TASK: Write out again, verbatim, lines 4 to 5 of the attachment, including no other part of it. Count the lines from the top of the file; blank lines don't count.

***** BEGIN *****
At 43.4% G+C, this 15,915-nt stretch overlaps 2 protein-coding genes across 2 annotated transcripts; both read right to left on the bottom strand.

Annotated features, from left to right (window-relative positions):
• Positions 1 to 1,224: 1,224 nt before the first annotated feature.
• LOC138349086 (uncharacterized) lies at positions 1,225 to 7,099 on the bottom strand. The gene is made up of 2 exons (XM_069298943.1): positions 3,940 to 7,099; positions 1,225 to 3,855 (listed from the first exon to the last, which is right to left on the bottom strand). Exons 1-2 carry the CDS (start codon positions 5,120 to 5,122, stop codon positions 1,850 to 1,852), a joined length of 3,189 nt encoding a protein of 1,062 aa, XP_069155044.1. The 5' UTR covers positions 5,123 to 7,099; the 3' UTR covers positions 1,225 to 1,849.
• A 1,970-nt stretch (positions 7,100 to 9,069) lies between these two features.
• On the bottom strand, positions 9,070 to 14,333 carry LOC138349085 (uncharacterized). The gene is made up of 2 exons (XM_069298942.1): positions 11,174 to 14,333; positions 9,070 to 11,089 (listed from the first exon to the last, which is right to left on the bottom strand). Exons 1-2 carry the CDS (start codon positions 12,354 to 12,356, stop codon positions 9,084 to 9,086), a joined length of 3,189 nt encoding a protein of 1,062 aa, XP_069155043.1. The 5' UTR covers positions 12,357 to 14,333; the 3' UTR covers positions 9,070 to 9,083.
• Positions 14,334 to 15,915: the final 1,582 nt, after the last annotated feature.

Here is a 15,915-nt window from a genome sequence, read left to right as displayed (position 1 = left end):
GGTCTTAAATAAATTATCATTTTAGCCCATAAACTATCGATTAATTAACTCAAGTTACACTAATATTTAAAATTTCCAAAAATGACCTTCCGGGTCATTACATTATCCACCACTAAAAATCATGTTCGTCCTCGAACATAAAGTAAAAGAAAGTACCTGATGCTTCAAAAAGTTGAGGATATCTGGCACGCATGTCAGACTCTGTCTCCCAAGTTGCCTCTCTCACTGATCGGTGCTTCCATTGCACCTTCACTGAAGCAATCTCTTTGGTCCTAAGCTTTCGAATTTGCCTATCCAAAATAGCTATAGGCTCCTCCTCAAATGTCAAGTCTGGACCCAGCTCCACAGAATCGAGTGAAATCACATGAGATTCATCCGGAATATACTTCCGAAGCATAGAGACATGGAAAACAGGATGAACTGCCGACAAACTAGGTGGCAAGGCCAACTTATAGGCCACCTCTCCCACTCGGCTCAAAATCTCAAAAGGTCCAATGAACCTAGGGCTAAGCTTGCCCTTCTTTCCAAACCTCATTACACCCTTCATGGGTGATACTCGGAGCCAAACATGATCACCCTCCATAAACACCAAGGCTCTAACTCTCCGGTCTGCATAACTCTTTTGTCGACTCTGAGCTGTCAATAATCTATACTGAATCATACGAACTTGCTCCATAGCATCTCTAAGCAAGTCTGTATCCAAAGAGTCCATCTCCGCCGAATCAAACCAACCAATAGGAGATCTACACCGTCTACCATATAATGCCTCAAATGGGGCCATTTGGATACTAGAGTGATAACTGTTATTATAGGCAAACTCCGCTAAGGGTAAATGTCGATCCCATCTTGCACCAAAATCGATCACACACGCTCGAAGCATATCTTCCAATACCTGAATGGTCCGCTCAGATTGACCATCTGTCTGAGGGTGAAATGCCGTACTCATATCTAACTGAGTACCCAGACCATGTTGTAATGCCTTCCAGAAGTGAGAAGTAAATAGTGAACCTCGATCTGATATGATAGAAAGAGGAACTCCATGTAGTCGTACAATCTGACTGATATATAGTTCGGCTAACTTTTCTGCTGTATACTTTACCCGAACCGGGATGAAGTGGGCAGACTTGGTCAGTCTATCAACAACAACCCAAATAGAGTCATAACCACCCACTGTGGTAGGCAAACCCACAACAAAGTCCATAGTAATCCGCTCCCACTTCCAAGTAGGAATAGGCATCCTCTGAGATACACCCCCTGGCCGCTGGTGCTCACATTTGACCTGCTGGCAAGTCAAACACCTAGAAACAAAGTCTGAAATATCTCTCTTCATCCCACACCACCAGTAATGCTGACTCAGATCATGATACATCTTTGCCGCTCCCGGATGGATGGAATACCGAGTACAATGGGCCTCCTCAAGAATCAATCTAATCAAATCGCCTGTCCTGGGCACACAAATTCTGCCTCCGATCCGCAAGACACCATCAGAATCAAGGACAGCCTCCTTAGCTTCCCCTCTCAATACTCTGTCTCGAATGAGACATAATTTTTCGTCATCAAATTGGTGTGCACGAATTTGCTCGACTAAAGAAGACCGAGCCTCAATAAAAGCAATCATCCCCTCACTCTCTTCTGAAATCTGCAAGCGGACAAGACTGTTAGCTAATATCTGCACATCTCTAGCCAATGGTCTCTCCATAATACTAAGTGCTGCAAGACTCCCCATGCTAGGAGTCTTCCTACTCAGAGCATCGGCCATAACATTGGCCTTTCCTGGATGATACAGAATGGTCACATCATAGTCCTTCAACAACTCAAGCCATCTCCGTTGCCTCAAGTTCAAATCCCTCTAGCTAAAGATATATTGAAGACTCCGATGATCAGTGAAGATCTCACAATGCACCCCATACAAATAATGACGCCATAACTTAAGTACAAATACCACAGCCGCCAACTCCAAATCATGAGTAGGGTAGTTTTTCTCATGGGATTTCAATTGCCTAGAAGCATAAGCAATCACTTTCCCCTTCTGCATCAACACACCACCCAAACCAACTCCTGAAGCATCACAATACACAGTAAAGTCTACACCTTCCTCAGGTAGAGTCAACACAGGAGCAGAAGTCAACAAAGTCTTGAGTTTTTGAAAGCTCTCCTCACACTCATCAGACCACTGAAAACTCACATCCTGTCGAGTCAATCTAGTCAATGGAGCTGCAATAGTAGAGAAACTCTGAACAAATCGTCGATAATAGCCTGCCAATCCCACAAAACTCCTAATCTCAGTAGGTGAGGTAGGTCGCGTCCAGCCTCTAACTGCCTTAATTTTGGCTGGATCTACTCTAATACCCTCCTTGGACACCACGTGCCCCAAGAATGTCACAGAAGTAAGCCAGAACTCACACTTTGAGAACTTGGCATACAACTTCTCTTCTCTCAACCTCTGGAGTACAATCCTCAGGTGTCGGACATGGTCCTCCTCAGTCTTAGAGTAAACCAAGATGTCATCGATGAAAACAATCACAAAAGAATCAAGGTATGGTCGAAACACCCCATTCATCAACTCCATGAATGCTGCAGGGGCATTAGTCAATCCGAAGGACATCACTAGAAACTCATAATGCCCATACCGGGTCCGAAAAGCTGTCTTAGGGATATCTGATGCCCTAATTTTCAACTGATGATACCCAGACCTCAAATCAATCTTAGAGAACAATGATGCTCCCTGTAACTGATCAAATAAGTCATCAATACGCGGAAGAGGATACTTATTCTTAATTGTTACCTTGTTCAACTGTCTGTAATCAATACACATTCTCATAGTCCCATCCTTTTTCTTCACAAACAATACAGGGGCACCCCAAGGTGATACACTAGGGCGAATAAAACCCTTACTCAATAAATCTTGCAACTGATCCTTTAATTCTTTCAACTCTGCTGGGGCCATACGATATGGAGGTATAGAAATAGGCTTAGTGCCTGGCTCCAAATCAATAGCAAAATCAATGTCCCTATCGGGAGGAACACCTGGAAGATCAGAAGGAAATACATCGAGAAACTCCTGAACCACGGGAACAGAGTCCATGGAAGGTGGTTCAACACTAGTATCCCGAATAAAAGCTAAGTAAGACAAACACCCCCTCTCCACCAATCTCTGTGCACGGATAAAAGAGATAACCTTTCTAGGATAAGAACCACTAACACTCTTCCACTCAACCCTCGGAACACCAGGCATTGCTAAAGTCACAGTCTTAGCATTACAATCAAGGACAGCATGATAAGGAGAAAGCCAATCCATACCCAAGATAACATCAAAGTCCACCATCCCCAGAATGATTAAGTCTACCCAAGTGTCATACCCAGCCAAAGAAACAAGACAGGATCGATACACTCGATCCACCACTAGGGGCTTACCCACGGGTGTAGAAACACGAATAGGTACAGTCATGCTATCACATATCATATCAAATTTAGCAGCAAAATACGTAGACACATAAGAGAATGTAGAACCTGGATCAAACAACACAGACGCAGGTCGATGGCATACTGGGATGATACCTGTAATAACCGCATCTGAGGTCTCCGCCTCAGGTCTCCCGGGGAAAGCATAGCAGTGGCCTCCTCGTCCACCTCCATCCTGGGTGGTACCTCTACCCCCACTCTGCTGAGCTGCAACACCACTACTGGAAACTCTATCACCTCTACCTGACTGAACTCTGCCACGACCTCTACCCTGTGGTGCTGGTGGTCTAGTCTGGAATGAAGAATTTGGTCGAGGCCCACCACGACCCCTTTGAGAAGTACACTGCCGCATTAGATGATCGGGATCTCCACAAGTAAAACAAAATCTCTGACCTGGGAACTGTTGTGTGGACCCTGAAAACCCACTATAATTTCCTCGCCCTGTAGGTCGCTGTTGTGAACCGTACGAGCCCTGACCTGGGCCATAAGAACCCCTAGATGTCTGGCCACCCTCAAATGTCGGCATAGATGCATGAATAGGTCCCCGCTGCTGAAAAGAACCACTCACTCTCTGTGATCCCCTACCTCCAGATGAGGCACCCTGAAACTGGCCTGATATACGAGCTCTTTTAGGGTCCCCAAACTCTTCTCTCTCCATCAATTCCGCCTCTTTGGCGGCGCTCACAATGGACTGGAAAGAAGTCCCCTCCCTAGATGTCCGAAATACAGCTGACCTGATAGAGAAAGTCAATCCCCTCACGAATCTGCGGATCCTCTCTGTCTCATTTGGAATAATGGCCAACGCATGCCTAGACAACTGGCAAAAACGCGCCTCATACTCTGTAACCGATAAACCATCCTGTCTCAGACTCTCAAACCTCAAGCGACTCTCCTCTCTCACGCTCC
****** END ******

• LOC138349086 (uncharacterized) lies at positions 1,225 to 7,099 on the bottom strand. The gene is made up of 2 exons (XM_069298943.1): positions 3,940 to 7,099; positions 1,225 to 3,855 (listed from the first exon to the last, which is right to left on the bottom strand). Exons 1-2 carry the CDS (start codon positions 5,120 to 5,122, stop codon positions 1,850 to 1,852), a joined length of 3,189 nt encoding a protein of 1,062 aa, XP_069155044.1. The 5' UTR covers positions 5,123 to 7,099; the 3' UTR covers positions 1,225 to 1,849.
• A 1,970-nt stretch (positions 7,100 to 9,069) lies between these two features.